Author Topic: MNBA Credit card from 1999?  (Read 1466 times)

cazzam35

  • *
  • Posts: 1
MNBA Credit card from 1999?
« on: Oct 04, 2011, 04:56:37 PM »
I have recently been contacted by a debt collection agency within the UK, I live within the North East. They have rang quite a few times to chase up an old debt from a couple of years ago (Or so I thought)
I asked them to pop it in writing to me, and asked for the dates for it. The total was outstanding is £4500.00, but the guy kep ringing and ringing and eventually I said if you'll take £500 to clear it, and to my shock they said yes.
I have checked all my credit files and there is nothing showing as outstanding to them for this amount, although there are a few little bits on my file.
I have pushed them more today to see when it was from and found out its from 1999, an old credit card, which to honest I didn't know about.
Questions,
1: Can they still chase for this debt, been told they can't which is why they readily accepted my phone offer to get them of the phone.
2: Been told unless I had put the £500 offer in writing then they cannot do anything.
3: Also if I now say I don't have it, can they now apply that to my credit rating as its from 1999
4: I have a few little debts which show on my file so would prefer to use the £500 to clear them, which I now have, and can these people now go for my home or any other means to reclaim the money from yrs ago?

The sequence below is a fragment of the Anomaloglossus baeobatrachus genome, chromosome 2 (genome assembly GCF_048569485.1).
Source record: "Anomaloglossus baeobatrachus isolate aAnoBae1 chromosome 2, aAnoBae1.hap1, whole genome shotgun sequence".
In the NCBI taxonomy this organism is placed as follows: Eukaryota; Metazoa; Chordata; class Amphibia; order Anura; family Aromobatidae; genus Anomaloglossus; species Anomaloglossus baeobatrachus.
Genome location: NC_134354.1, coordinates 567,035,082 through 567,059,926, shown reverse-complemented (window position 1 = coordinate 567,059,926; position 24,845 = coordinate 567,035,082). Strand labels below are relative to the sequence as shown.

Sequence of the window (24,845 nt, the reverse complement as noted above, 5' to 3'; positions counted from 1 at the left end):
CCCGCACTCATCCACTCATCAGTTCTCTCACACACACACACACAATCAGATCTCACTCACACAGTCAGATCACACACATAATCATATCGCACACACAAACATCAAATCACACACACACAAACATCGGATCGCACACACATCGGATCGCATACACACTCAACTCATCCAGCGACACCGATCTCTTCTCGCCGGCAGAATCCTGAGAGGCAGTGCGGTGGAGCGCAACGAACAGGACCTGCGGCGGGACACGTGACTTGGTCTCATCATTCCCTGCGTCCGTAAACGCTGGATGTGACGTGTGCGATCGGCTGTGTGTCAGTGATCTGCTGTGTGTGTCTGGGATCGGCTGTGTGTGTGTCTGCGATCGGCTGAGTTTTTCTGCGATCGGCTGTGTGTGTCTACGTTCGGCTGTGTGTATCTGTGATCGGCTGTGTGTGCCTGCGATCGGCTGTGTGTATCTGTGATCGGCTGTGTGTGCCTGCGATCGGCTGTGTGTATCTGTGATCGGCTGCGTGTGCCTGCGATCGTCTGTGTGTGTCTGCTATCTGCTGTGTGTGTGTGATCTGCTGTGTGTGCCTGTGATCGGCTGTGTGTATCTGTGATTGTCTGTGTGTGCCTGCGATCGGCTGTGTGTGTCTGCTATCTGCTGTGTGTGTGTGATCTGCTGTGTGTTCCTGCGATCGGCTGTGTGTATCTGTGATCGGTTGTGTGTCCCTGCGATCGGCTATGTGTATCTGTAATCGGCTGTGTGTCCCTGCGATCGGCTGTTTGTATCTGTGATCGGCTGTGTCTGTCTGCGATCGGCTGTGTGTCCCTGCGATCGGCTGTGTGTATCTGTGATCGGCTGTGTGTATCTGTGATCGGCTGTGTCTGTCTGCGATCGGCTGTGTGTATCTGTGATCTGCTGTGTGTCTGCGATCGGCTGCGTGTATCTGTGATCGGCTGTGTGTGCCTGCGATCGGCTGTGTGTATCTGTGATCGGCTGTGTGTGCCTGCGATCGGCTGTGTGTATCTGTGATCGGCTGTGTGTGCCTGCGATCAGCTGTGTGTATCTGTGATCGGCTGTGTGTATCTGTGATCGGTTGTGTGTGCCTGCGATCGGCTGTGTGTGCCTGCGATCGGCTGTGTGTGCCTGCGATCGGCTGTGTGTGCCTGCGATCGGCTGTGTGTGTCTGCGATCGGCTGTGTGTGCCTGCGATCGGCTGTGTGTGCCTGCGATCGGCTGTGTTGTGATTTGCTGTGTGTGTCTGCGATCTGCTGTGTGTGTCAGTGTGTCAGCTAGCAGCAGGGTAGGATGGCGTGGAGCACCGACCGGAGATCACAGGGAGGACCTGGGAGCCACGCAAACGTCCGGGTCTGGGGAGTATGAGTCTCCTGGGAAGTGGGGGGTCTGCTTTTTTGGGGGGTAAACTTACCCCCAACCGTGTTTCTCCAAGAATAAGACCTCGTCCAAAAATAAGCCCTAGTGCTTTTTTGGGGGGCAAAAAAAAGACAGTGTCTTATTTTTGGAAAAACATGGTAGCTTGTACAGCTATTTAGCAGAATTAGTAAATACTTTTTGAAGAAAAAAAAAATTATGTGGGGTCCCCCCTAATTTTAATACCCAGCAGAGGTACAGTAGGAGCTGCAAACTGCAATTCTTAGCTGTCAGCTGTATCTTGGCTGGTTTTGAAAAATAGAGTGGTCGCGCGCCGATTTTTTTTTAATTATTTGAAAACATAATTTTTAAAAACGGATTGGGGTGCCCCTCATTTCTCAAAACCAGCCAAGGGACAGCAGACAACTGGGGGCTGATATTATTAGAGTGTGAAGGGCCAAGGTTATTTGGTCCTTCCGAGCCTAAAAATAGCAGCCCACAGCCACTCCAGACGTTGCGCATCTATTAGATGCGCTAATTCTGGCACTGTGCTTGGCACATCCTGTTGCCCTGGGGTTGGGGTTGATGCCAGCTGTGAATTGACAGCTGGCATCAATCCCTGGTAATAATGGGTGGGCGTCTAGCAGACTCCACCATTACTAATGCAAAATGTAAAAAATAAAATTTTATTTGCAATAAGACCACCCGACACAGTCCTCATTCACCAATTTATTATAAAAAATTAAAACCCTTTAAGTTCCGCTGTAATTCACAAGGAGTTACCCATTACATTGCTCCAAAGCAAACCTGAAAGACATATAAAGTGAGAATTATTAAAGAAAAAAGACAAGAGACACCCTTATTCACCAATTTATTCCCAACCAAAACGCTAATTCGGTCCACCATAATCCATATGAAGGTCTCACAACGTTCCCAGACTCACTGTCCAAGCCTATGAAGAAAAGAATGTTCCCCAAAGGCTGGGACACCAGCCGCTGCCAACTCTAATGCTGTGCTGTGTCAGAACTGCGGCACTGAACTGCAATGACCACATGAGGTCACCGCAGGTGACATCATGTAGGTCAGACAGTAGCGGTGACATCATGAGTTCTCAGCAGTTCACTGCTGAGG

Sorry but a bit desperate to know some answers, Cal

James Falla

  • Hero Member
  • *****
  • Posts: 655
Re: MNBA Credit card from 1999?
« Reply #1 on: Oct 05, 2011, 05:20:54 PM »
Hi there Cal.
 
Because you have made no payment towards this debt for 6 years it sounds to me as though it is now considered statute barred. This means that although the debt does still exist, the creditor can take no legal action to enforce it. What you have been told is slightly incorrect. The fact is that the creditor (or whom ever ownes the debt now) can still try to collect and can chase you for it. However they will be unable to take you to court or get a CCJ (ie take legal action). You therefore have two courses of action. Either simply ignore the the demands in the knowledge that they can do nothing to you or make the settlement payment and get them out of your hair for good. If you chose the latter route though, make sure you get their offer to accept a settlement of £500 in writing before handing over any cash.
Debt Expert & Author
beatmydebt.com